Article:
Britain’s biggest bank HSBC has been accused of quickening the fall of Lehman Brothers by demanding billions of pounds in collateral days before its collapse, a media report said.
Lehman Brothers went bankrupt in September 2008, following which the global financial crisis worsened.
“The bank (HSBC) handled clearing and settlement for all Lehman’s trades in sterling and much of its Asian business. It started to withdraw credit after the implosion of American investment bank Bear Stearns in March 2008 under a scheme called Project Opaque,” The Sunday Times said.
“HSBC were not going to allow us to do business. They put a gun to our head,” the U.K. paper quoted a former senior executive at Lehman Carlo Pellerani telling an investigation into the collapse of the investment banker as saying.
“HSBC, Britain’s biggest bank, has been accused of helping precipitate the fall of Lehman Brothers by demanding billions of pounds in collateral days before its collapse,” The Sunday Times said.
A 2,200-page official report published last week delved deep into the collapse of once-famed Wall Street major and highlighted the roles played by senior executives of the bank and auditing firm Ernst & Young, among many others.
The report also noted that Citigroup and JPMorgan demanded collaterals from Lehman for loans, which added to the liquidity problems at the bankrupt company.
According to the report, to continue provision of clearing services and intra-day credit that Lehman relied upon for day-to-day operations, the banks demanded collaterals. “In response, Lehman pledged, or attempted to pledge, Lehman-structured instruments, such as certain collateralised loan obligations, to Citigroup and JPMorgan two of its principal settlement banks,” it added.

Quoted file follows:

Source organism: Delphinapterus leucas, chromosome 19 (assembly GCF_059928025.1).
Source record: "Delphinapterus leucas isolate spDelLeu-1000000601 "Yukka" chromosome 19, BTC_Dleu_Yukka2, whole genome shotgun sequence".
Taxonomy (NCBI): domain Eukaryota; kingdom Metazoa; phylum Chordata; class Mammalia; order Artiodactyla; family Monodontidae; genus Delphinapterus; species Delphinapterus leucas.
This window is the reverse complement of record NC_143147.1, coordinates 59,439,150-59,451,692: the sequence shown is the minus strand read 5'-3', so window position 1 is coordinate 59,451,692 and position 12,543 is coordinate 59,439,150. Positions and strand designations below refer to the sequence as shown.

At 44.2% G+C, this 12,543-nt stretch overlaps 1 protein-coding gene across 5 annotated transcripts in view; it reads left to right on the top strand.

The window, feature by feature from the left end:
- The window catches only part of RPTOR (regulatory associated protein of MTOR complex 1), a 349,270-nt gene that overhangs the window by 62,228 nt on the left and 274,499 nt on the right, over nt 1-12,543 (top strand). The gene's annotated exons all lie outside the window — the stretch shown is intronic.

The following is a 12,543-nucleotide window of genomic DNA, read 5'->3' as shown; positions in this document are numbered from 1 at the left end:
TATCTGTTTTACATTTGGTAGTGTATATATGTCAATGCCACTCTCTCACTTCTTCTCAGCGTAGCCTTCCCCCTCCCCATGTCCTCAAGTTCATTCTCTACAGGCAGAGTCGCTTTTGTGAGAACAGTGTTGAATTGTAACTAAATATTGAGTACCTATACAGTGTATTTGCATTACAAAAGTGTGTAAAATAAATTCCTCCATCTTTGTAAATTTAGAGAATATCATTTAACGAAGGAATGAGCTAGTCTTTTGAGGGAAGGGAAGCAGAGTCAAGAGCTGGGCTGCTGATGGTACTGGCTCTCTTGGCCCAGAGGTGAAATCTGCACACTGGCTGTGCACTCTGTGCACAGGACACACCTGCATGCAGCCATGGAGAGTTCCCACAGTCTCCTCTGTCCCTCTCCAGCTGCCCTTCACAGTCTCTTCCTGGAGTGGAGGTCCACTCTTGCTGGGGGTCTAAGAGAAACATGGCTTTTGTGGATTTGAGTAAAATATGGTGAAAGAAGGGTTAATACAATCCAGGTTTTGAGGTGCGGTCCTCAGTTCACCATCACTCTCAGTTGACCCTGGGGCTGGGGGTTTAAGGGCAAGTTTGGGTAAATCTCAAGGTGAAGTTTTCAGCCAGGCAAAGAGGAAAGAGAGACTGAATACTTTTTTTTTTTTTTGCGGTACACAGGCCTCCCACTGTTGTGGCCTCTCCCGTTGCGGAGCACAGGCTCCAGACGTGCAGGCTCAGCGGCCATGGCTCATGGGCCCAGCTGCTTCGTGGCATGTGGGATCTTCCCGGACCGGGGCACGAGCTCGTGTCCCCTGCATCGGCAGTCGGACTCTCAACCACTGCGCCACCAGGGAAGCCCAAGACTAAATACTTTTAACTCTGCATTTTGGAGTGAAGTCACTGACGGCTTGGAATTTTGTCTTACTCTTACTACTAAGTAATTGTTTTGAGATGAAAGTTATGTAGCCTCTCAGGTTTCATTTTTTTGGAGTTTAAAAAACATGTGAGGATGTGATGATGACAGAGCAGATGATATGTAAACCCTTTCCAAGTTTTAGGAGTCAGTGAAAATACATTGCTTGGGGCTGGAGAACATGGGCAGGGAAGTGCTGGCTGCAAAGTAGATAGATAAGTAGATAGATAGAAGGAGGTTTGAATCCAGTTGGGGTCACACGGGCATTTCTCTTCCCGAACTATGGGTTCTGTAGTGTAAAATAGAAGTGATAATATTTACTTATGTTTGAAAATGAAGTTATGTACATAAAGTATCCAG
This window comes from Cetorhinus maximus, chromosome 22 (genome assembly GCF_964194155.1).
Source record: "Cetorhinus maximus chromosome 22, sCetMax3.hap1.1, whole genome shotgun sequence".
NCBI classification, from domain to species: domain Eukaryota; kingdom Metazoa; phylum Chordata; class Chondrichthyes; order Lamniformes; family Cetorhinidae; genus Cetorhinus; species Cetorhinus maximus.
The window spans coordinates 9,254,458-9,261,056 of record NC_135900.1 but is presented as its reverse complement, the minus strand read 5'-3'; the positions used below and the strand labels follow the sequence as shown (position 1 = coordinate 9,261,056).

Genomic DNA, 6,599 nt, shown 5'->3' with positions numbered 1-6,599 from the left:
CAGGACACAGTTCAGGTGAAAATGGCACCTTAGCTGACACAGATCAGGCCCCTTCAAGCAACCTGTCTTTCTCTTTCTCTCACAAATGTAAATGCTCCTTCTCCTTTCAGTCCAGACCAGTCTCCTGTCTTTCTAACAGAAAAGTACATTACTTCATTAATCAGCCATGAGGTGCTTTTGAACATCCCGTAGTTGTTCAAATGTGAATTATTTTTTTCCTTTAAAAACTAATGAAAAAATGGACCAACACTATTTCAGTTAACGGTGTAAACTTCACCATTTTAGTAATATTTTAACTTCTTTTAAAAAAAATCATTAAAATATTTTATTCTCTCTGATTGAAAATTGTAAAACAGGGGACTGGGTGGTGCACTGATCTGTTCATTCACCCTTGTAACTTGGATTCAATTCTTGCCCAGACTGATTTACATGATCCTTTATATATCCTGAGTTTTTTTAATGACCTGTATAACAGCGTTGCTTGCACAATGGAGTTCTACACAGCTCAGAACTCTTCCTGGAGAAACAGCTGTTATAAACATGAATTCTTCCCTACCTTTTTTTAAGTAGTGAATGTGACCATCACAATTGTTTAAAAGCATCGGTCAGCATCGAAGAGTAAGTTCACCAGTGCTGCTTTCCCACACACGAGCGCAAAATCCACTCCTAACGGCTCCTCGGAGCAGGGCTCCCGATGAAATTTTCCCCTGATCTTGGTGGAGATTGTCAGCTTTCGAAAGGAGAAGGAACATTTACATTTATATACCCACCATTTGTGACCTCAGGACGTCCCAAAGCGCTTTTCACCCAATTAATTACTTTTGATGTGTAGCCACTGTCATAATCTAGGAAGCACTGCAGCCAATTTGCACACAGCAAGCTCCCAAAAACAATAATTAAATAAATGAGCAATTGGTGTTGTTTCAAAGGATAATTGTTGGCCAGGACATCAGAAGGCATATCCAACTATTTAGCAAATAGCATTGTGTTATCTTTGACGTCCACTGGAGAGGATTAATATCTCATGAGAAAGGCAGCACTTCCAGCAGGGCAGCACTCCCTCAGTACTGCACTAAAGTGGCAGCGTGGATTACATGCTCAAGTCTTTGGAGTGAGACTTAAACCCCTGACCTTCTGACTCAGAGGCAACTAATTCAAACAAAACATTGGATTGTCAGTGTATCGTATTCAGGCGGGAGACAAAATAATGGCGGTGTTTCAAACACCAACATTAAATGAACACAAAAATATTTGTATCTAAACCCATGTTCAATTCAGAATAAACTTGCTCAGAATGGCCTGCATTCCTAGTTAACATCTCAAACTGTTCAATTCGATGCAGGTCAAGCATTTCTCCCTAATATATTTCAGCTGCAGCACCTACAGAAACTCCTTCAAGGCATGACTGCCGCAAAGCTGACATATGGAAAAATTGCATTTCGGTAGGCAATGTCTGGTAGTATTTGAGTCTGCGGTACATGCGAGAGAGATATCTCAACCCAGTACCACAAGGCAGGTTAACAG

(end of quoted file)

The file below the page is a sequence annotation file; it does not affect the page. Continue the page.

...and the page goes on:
Valukas, who is the chairman of legal firm Jenner & Block, noted that a series of business decisions had left Lehman with “heavy concentrations of illiquid assets” including residential and commercial real estate.
Lehman’s financial plight was exacerbated by executives, whose conduct ranged from serious but non-culpable errors of business judgment to actionable balance sheet manipulation.
As per the report, Lehman, which incurred a loss of $2.8 billion in the second quarter of 2008, had also said that it had a strong and robust liquidity pool.
“Lehman did not disclose, however, that it had been using an accounting device...to manage its balance sheet by temporarily removing approximately 450 billion of assets from the balance sheet at the end of the first and second quarters of 2008,” Valukas noted